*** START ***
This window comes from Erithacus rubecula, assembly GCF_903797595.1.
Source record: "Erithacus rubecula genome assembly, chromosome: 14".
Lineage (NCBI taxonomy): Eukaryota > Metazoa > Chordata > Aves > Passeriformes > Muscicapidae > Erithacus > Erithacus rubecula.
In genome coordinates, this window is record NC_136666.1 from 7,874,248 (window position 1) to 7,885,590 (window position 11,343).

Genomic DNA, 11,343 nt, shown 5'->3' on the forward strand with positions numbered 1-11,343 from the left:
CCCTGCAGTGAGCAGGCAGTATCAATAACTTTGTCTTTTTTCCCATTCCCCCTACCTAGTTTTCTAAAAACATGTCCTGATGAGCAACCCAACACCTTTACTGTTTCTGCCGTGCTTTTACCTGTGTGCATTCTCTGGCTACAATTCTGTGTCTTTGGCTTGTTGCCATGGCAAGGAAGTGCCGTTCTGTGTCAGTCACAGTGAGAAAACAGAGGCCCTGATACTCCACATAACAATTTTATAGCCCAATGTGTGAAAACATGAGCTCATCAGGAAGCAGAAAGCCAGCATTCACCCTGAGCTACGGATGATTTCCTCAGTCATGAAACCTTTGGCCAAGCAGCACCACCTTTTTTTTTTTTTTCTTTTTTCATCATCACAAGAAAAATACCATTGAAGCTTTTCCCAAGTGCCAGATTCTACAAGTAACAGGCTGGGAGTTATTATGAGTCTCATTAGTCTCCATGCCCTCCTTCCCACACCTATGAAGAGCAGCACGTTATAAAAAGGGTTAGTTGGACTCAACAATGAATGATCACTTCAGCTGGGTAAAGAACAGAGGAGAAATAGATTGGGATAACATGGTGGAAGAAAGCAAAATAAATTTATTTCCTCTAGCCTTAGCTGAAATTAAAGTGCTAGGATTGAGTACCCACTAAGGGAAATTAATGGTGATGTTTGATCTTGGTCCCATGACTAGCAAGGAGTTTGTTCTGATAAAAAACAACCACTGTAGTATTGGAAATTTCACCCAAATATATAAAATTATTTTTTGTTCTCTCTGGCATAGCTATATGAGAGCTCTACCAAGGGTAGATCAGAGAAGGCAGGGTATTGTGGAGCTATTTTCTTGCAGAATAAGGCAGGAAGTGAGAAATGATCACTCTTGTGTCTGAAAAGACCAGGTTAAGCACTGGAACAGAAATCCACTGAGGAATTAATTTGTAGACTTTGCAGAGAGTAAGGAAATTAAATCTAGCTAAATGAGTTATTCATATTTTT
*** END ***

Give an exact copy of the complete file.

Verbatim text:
This window comes from Erithacus rubecula, assembly GCF_903797595.1.
Source record: "Erithacus rubecula genome assembly, chromosome: 14".
Lineage (NCBI taxonomy): Eukaryota > Metazoa > Chordata > Aves > Passeriformes > Muscicapidae > Erithacus > Erithacus rubecula.
In genome coordinates, this window is record NC_136666.1 from 7,874,248 (window position 1) to 7,885,590 (window position 11,343).

Genomic DNA, 11,343 nt, shown 5'->3' on the forward strand with positions numbered 1-11,343 from the left:
CCCTGCAGTGAGCAGGCAGTATCAATAACTTTGTCTTTTTTCCCATTCCCCCTACCTAGTTTTCTAAAAACATGTCCTGATGAGCAACCCAACACCTTTACTGTTTCTGCCGTGCTTTTACCTGTGTGCATTCTCTGGCTACAATTCTGTGTCTTTGGCTTGTTGCCATGGCAAGGAAGTGCCGTTCTGTGTCAGTCACAGTGAGAAAACAGAGGCCCTGATACTCCACATAACAATTTTATAGCCCAATGTGTGAAAACATGAGCTCATCAGGAAGCAGAAAGCCAGCATTCACCCTGAGCTACGGATGATTTCCTCAGTCATGAAACCTTTGGCCAAGCAGCACCACCTTTTTTTTTTTTTTCTTTTTTCATCATCACAAGAAAAATACCATTGAAGCTTTTCCCAAGTGCCAGATTCTACAAGTAACAGGCTGGGAGTTATTATGAGTCTCATTAGTCTCCATGCCCTCCTTCCCACACCTATGAAGAGCAGCACGTTATAAAAAGGGTTAGTTGGACTCAACAATGAATGATCACTTCAGCTGGGTAAAGAACAGAGGAGAAATAGATTGGGATAACATGGTGGAAGAAAGCAAAATAAATTTATTTCCTCTAGCCTTAGCTGAAATTAAAGTGCTAGGATTGAGTACCCACTAAGGGAAATTAATGGTGATGTTTGATCTTGGTCCCATGACTAGCAAGGAGTTTGTTCTGATAAAAAACAACCACTGTAGTATTGGAAATTTCACCCAAATATATAAAATTATTTTTTGTTCTCTCTGGCATAGCTATATGAGAGCTCTACCAAGGGTAGATCAGAGAAGGCAGGGTATTGTGGAGCTATTTTCTTGCAGAATAAGGCAGGAAGTGAGAAATGATCACTCTTGTGTCTGAAAAGACCAGGTTAAGCACTGGAACAGAAATCCACTGAGGAATTAATTTGTAGACTTTGCAGAGAGTAAGGAAATTAAATCTAGCTAAATGAGTTATTCATATTTTT